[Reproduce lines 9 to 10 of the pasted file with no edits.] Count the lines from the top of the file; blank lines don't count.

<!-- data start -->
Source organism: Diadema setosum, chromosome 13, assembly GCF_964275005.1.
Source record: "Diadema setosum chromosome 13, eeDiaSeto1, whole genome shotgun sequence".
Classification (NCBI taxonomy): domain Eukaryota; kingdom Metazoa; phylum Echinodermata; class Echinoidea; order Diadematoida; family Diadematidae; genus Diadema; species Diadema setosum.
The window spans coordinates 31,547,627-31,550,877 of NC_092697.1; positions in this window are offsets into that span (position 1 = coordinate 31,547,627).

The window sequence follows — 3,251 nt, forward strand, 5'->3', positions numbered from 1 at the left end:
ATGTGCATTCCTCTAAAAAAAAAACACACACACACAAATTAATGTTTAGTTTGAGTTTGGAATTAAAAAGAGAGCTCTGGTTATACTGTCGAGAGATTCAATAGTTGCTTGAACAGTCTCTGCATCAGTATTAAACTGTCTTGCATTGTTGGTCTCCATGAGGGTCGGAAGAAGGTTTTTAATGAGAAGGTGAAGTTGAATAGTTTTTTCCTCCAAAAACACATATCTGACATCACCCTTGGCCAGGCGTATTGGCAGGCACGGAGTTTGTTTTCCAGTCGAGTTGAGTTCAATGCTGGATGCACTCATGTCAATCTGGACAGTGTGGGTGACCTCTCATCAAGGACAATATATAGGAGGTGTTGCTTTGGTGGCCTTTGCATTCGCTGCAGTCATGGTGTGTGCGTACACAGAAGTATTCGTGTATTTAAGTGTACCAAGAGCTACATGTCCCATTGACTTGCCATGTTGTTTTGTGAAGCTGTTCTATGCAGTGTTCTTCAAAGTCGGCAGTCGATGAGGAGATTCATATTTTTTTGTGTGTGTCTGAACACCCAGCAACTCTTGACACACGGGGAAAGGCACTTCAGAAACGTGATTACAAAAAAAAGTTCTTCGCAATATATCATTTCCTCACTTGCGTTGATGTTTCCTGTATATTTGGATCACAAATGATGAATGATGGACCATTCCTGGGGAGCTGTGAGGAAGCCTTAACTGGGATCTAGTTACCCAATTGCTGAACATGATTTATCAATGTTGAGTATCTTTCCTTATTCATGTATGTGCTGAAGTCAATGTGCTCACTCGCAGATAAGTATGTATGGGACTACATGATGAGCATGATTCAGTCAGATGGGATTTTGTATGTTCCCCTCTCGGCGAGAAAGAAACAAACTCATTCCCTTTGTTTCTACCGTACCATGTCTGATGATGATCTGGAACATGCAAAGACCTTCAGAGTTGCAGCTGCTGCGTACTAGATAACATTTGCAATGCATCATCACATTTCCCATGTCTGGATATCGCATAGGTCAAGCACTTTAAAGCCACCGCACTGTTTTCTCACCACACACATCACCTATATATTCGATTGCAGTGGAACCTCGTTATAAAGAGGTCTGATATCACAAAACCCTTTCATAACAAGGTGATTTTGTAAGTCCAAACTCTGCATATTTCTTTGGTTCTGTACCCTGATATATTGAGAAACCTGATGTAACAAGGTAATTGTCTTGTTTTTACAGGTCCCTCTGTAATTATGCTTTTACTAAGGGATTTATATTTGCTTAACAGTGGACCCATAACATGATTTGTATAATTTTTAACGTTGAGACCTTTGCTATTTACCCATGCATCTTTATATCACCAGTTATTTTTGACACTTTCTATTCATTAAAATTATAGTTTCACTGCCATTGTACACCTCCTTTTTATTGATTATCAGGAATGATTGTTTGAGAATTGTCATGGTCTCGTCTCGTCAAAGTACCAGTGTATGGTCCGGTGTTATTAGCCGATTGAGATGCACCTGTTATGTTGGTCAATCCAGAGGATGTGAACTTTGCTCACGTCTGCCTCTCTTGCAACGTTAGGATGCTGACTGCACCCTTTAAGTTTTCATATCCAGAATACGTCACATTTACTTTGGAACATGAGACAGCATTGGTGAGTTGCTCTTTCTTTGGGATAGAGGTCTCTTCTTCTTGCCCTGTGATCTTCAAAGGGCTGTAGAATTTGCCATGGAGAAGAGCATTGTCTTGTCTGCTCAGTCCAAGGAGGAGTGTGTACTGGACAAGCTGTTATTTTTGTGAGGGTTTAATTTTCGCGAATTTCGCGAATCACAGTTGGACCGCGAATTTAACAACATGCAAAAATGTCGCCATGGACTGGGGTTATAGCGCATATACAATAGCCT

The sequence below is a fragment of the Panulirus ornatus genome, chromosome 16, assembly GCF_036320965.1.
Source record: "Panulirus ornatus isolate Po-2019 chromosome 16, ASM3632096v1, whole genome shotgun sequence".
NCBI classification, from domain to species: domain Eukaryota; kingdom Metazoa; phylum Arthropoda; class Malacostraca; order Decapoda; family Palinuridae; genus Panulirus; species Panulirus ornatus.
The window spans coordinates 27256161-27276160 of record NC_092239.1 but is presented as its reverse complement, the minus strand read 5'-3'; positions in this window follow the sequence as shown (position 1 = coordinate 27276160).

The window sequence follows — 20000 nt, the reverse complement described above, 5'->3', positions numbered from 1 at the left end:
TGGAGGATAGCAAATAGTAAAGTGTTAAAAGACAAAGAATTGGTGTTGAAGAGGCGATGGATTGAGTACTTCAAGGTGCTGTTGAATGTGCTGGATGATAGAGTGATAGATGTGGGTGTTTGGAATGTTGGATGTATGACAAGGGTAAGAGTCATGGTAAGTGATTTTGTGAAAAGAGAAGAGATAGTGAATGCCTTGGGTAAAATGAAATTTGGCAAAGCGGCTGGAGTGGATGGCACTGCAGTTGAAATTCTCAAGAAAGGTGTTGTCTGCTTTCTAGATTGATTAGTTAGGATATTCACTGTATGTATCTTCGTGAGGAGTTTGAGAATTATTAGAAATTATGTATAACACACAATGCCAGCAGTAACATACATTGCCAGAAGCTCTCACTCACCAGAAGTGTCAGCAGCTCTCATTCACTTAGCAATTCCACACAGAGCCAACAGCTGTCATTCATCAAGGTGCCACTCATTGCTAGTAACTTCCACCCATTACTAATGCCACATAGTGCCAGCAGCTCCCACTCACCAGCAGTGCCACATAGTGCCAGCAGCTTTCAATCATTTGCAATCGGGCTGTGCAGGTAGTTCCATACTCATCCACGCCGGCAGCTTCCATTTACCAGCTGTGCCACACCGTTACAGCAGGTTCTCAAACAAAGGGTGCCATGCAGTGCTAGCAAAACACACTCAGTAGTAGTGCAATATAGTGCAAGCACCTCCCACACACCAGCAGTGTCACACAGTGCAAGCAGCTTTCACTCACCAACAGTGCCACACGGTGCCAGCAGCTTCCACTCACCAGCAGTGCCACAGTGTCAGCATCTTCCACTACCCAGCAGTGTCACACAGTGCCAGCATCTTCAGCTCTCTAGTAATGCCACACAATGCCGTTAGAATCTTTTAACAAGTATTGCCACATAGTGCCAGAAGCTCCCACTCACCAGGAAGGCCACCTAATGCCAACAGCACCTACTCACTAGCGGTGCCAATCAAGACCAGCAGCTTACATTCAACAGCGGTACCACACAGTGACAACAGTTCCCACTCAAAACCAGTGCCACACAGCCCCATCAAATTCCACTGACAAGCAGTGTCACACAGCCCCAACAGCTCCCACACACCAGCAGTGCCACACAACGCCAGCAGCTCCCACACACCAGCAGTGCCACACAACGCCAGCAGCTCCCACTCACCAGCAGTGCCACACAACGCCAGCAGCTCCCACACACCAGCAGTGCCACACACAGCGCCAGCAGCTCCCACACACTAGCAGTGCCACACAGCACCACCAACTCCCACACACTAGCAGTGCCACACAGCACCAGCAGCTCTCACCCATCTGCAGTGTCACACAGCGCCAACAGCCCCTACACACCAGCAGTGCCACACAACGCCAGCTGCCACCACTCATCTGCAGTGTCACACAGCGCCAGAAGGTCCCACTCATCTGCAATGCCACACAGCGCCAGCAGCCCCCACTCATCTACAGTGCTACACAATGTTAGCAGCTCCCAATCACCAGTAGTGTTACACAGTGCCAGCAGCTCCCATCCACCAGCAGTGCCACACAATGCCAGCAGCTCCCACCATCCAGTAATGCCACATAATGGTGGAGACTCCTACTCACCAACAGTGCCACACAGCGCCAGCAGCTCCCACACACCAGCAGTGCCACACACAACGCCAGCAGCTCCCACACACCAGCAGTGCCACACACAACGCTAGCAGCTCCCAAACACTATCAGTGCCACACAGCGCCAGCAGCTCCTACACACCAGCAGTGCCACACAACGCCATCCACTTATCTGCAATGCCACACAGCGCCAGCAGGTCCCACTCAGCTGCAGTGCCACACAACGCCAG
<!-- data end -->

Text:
NCBI classification, from domain to species: domain Eukaryota; kingdom Metazoa; phylum Arthropoda; class Malacostraca; order Decapoda; family Palinuridae; genus Panulirus; species Panulirus ornatus.
The window spans coordinates 27256161-27276160 of record NC_092239.1 but is presented as its reverse complement, the minus strand read 5'-3'; positions in this window follow the sequence as shown (position 1 = coordinate 27276160).